The European Court of Justice has this week thrown out a legal challenge from the UK against the so-called Robin Hood tax, the financial transaction tax levied at financial services companies. 11 EU countries, including Germany and France, are set to implement
the EU devised FTT which will essentially start as a stamp duty on equities and some derivatives. With the largest financial centre in Europe, the UK has always been vehemently vocal about its opposition to the FTT, as repercussions could mean London losing
a swathe of banking business to financial centres with a lighter regulatory regime, such as Hong Kong or Singapore.
The UK’s challenge claimed that the FTT was extra territorial and would snare up trades that were executed in London. The EU dismissed this as some major themes around FTT have not yet been decided. Legal experts commented that the decision to challenge
this early was the right one as it sets out the UK’s store, flags up the UK’s concerns to the 11 member countries who are working to implement the FTT and makes it possible for the UK to launch a legal claim in the future.
There is little wonder that the UK is so reticent about the Robin Hood tax – opponents say regardless of whether it is implemented in the UK or not, a Eurozone tax of this nature would affect London’s productivity and increase volatility in international
markets. Of course, speculation about the FTT and what it will contain is just that at the moment. It is hoped that the 11 countries who are lobbying for this tax will slightly revise and mute their approach in the light of the UK’s challenge and make it more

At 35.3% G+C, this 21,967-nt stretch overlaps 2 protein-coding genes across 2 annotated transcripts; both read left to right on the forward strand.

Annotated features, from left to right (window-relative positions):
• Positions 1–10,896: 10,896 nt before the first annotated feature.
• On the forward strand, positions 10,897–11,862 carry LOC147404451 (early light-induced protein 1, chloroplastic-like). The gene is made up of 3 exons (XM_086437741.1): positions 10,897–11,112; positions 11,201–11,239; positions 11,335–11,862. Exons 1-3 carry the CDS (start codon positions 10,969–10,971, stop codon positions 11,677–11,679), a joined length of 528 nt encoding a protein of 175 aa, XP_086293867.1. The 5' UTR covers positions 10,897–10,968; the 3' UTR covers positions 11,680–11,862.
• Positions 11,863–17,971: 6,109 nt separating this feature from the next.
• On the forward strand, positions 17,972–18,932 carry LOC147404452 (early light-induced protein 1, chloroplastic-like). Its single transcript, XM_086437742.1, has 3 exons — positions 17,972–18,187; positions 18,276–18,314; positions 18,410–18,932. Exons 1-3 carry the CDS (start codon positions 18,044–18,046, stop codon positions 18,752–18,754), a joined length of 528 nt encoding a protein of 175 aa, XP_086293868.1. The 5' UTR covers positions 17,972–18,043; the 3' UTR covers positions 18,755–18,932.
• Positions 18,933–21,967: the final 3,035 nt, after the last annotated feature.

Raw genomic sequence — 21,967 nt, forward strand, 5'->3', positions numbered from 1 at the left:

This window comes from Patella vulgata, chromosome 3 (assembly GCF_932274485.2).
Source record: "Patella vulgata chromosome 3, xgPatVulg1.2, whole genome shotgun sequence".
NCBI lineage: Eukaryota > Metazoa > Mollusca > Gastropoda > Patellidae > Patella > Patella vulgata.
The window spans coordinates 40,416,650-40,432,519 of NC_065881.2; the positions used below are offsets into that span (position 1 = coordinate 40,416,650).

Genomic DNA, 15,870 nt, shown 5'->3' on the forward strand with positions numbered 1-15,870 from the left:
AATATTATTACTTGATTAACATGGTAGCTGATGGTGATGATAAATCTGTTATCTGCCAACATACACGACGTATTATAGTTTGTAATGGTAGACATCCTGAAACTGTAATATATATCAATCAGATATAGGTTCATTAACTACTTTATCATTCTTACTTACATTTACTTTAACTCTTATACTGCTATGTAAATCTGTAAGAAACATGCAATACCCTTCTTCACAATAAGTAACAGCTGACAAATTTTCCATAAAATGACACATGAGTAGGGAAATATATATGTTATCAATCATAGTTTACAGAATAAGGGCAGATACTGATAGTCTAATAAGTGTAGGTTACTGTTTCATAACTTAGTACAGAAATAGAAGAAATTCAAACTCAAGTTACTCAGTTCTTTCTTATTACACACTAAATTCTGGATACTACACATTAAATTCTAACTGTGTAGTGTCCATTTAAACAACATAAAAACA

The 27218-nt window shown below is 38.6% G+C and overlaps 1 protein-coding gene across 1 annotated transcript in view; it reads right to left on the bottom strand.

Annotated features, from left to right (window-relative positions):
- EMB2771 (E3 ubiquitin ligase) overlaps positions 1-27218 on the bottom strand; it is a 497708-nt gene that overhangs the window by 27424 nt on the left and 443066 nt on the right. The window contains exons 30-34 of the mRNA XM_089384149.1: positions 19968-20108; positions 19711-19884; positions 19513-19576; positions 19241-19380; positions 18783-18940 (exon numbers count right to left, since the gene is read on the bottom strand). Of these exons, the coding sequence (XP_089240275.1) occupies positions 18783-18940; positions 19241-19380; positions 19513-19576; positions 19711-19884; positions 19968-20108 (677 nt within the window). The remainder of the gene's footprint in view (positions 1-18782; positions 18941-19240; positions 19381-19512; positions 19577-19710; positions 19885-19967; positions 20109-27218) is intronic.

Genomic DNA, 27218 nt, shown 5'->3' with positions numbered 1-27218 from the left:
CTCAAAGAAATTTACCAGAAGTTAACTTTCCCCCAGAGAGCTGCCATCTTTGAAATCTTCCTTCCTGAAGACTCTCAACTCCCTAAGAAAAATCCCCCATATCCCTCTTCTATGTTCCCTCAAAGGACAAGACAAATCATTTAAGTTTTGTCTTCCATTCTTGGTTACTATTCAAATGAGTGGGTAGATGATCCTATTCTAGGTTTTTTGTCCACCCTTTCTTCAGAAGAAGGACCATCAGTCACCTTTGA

palatable to UK City tastes.
The looming spectre of restructure and change
The bigger concern for the banks is that if it does go ahead, they will need to put measures to restructure their businesses and relocate banking operations to different jurisdictions. Embattled as they are with different regulatory issues, banks stand to
lose out if they have to change their business models to circumvent these rules. And change never comes easy.
Research from the Adam Smith Institute has also shown that the FTT levy would increase the cost of capital for banks and hold back their expansion plans. Sweden tried to implement a similar tax back in the 80s with the result being that 60% of trading volume
of the 11 most traded Swedish stocks moved to London. The logistical and technical challenges of such large-scale change if banks were to move from London would be significant. And would definitely have significant financial implications.
So FTT would be bad news for the UK, in terms of the resulting economic impact and job loss – London handles four out of five of the EU’s financial transactions. And it would be bad news for the banks with the massive business restructure change they would
have to undertake should it go ahead. The City waits to see what the EU’s next move will be and hopes it will be – even if only marginally – in the UK’s favour.